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For the village in Iran, see Askal, Iran. For Philippine national soccer team, see Azkals.
Irong Bisaya
Dogs from Iloilo
Origin Philippines
Domestic dog (Canis lupus familiaris)

Askals or aspins are mongrel dogs in the Philippines. The name "askal" is a Tagalog-derived portmanteau of asong kalye or "street dog" as these dogs are commonly seen wandering the streets. The Philippine Animal Welfare Society (PAWS) has suggested the alternative term aspin, short for asong Pinoy (Pinoy dog).[1] In Cebuano, mongrel dogs are called irong Bisaya, which literally means "Bisayan dog", implying that these are not thought of as a mixed-breed dog so much as unbred mongrels with no purebred ancestors.[2] Physically, the dogs have "all shapes, configurations and sizes."[3]

In an opinion piece for the Inquirer, Michael Tan writes that Askals are often more resilient and street-smart than purebreds.[4][unreliable source?] Jojo Isorena states that aspins tend to be more shy or fearful because dogs that were easier to catch would be eaten.[3] PAWS reports that at one point, 98% of the calls it received about cruelty and abuse involved aspins.[3]

Aspins have been raised or captured and eaten for their meat, which is called azucena (asocena).[5] Aspins were allowed to compete in the First Philippine Dog Agility Championships in 2013.[6][7] At the 2015 Pet Express Doggie Run in Pasay City, aspins were the featured type of dog.[8] The dogs featured in an essay by Gilda Cordero-Fernando.[9] Aspins have been trained by the Coast Guard to identify bombs and drugs by scent.[10]

Notable aspins[edit]

  • Kabang, an aspin who lost a snout while saving two young children[5][11]
  • Dagul (won the Lewyt Award for Heroic Compassionate Animals, of the North Shore Animal League of America)[12]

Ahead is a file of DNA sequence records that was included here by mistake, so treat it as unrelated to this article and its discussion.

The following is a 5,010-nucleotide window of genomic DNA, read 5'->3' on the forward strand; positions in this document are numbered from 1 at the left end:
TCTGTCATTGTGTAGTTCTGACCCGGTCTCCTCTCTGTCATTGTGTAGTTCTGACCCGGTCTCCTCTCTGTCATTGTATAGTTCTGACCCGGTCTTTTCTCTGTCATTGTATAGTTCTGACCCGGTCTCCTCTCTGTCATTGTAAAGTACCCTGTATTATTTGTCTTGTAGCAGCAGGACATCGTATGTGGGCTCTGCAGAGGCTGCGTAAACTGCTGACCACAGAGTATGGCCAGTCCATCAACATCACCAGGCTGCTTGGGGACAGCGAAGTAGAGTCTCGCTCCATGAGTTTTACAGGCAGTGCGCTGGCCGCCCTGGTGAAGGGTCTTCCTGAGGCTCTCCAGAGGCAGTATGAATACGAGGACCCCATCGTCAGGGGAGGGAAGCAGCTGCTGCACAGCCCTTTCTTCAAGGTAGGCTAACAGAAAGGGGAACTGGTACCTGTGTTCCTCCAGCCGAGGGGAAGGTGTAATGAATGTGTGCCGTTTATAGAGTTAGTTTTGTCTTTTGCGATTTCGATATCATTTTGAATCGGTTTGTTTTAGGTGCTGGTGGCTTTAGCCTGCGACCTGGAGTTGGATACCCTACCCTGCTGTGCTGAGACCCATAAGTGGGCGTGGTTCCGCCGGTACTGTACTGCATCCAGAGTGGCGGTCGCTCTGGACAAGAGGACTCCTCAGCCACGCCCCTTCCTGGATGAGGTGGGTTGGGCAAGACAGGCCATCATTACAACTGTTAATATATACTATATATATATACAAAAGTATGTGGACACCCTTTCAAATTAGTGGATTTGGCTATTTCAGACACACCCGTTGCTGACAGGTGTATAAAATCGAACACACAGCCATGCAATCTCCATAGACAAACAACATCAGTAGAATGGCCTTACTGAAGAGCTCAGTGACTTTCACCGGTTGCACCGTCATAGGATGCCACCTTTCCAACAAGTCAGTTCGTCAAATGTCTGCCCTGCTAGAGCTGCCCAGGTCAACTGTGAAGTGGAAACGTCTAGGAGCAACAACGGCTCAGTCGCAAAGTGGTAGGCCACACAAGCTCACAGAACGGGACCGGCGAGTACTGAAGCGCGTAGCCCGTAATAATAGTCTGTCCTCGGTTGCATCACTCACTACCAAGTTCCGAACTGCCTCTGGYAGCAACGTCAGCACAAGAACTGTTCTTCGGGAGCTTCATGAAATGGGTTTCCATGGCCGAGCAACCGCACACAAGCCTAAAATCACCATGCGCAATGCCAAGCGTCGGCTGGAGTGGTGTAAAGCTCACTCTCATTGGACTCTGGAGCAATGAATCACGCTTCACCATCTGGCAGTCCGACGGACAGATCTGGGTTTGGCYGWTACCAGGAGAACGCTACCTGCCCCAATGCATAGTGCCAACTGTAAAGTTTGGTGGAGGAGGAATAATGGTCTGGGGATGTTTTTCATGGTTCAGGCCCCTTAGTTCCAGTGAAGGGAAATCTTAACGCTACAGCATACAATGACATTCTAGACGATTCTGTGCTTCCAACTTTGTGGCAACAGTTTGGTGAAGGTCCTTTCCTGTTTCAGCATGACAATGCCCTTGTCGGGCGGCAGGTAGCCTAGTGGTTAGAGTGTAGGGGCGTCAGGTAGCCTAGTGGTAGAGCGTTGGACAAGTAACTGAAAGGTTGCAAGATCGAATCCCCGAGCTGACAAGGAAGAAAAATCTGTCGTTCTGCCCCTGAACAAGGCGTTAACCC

See also[edit]


  1. ^ Honasan, Alya (2007-07-22). "'Hey, pare, let's save the whales'". Philippine Daily Inquirer. Archived from the original on February 15, 2009. Retrieved 2007-10-25. 
  2. ^ "Irong 'bisaya' magamit sa bomb sniffing". GMA News.TV. Retrieved 2007-10-07. 
  3. ^ a b c Alya B. Honasan (May 15, 2012). "In praise of the 'asong Pinoy'". Philippine Daily Inquirer. Retrieved 10 June 2015. 
  4. ^ Tan, Michael. "Askal". Philippine Daily Inquirer. Archived from the original on February 15, 2009. Retrieved 2007-04-27. 
  5. ^ a b Campbell, Jeff (2014-10-07). Daisy to the Rescue: True Stories of Daring Dogs, Paramedic Parrots, and Other Animal Heroes. Houghton Mifflin Harcourt. pp. 87–. ISBN 978-1-936976-62-1. Retrieved 10 June 2015. 
  6. ^ Jose Santino S. Bunachita (May 25, 2013). "Aspin to compete in national dog show". Philippine Daily Inquirer. Retrieved 10 June 2015. 
  7. ^ Jujemay G. Awit (May 26, 2013). "From 5 cities, canines come to bow, wow in Philippine Dog Agility Association". Sun.Star. Retrieved 10 June 2015. 
  8. ^ Melissa G. Bagamasbad (March 17, 2015). "Pet Express Doggie Run 2015: 'Aspins' shine and get second chances at life". Retrieved 10 June 2015. 
  9. ^ Ventura, Sylvia Mendez (2005). A Literary Journey with Gilda Cordero-Fernando. UP Press. pp. 94–. ISBN 978-971-542-483-7. Retrieved 10 June 2015. 
  10. ^ Non Alquitran (January 27, 2015). "20 bomb-sniffing dogs from US to secure APEC meet". The Philippine Star. Retrieved 10 June 2015. 
  11. ^ "PHL's hero dog Kabang soon to undergo $20,000 facial surgery in US". GMA News Online. 2012-10-09. Retrieved 18 August 2016. 
  12. ^ "FORMER FILIPINO STREET DOG WARNS 16 YEAR OLD MASTER OF IMPENDING AVALANCHE: Dagul's Bravery Merits North Shore Animal League America's Lewyt Award (September 2003)". Animal People. Retrieved 9 March 2014. [dead link]